Coordinate Reference Systems, whether geographical or projected, are defined by datum and map projection systems. We have different datum, which are mathematical models representing the earth. Common world datum includes World Geographic Society (WGS) 1984. In Kenya, we have Arc Datum 1960, Clarke 1880, among others.

We also have AFREF 2015 for Africa. Coordinates from one datum can be converted or transformed to another datum, whether geographic or projected. GIS software has made this process very easy at a click of a button.

Satellite Based Positioning

Use of satellite based technology in position, mapping and navigation has gained traction currently. It is a commonly used data capture tool for vector data by use of handheld or geodetic receivers. Common one is Global Positioning system developed by USA. Others are GloNASS developed by Russia and Galileo developed by EU. Their common name is Global Navigation Satellite System (GNSS).

Global Positioning System (GPS)

GPS (global Positioning System) is a system of 21-24 satellites in orbit around the earth.  Each satellite knows its position and uses a unique signal to continuously broadcast this information. Along with the position information is a time signal. When a GPS receiver receives a signal from at least four (4) satellites it can compute its position by trilateration. The receiver position can be expressed in degrees of latitude and longitude, or distance (meters) using Universal Transverse Mercator (UTM) coordinates.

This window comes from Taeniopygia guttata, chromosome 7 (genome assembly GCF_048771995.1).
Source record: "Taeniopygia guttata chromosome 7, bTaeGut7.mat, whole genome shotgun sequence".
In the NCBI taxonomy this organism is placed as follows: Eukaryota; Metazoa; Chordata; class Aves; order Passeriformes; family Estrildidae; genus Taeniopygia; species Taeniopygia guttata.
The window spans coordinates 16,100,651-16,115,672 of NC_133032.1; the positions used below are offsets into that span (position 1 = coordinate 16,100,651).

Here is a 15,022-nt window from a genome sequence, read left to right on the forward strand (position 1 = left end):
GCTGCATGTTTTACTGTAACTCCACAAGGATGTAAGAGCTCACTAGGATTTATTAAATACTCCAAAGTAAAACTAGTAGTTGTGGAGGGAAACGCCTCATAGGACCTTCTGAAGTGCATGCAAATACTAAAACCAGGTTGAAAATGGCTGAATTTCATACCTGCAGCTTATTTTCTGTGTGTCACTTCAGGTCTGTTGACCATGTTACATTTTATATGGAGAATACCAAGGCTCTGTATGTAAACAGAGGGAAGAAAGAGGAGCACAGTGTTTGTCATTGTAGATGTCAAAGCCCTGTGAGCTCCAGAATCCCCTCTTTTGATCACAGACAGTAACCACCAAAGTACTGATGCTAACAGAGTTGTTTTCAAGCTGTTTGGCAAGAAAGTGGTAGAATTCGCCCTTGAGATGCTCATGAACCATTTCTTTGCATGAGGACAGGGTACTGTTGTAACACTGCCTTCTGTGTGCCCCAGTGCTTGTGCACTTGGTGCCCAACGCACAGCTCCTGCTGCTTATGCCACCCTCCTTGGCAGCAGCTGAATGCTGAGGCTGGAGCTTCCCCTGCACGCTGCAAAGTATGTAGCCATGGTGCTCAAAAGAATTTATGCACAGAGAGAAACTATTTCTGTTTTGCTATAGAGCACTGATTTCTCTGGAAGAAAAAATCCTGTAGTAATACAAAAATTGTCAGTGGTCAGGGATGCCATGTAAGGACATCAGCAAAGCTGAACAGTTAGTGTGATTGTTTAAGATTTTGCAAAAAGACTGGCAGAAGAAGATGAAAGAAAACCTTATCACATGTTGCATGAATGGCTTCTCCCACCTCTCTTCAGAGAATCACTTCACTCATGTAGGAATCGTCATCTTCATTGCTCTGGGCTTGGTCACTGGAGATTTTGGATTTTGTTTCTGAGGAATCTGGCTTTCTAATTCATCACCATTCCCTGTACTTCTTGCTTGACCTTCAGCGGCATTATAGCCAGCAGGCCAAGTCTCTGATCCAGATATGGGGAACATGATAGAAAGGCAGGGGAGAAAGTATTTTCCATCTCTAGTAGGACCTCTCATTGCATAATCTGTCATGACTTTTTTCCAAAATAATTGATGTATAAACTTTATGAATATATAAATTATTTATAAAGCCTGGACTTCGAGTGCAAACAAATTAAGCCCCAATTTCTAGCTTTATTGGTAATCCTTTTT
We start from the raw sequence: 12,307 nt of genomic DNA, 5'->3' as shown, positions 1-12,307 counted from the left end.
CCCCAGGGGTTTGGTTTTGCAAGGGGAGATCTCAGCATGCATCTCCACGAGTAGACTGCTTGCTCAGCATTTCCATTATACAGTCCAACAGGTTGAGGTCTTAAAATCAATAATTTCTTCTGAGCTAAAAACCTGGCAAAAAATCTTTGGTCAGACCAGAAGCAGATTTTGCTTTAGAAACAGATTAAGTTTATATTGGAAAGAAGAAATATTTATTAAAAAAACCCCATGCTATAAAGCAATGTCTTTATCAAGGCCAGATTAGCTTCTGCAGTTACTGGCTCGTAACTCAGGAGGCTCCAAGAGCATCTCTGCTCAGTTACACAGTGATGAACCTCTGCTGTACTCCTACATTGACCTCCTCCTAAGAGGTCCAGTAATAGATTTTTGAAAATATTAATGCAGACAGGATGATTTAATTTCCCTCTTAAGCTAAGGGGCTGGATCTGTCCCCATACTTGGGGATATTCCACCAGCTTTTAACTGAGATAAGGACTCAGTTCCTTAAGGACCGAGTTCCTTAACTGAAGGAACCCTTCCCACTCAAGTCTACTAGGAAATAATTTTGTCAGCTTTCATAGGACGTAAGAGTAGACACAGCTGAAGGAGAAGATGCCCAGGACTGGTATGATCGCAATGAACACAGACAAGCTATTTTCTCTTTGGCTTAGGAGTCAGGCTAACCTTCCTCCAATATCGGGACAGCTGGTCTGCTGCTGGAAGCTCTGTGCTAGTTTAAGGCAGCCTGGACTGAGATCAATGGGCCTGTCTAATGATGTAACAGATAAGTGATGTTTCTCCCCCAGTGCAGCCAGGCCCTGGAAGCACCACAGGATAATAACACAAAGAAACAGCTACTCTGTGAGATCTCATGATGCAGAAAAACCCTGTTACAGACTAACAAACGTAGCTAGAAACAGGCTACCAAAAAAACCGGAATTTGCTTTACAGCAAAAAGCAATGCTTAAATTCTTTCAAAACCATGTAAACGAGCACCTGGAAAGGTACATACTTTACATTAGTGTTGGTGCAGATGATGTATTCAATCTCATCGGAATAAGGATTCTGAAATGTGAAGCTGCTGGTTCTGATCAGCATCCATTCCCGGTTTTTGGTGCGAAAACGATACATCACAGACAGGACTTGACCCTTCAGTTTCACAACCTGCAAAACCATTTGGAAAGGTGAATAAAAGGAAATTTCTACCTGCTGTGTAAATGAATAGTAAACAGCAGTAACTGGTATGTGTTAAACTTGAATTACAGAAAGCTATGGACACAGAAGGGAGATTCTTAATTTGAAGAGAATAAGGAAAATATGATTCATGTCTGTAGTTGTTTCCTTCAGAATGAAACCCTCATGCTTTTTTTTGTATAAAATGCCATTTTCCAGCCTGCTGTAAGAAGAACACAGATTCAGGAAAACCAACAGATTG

GPS Determination of Positions

 To compute your exact position, your GPS receiver determines the distance to each of several satellites by:

  • computing exactly where each satellite is in space,
  • measuring the travel time from there to here of radio signals broadcast by the satellites, and
  • accounting for delays the signals experience as they travel through the earth’s atmosphere.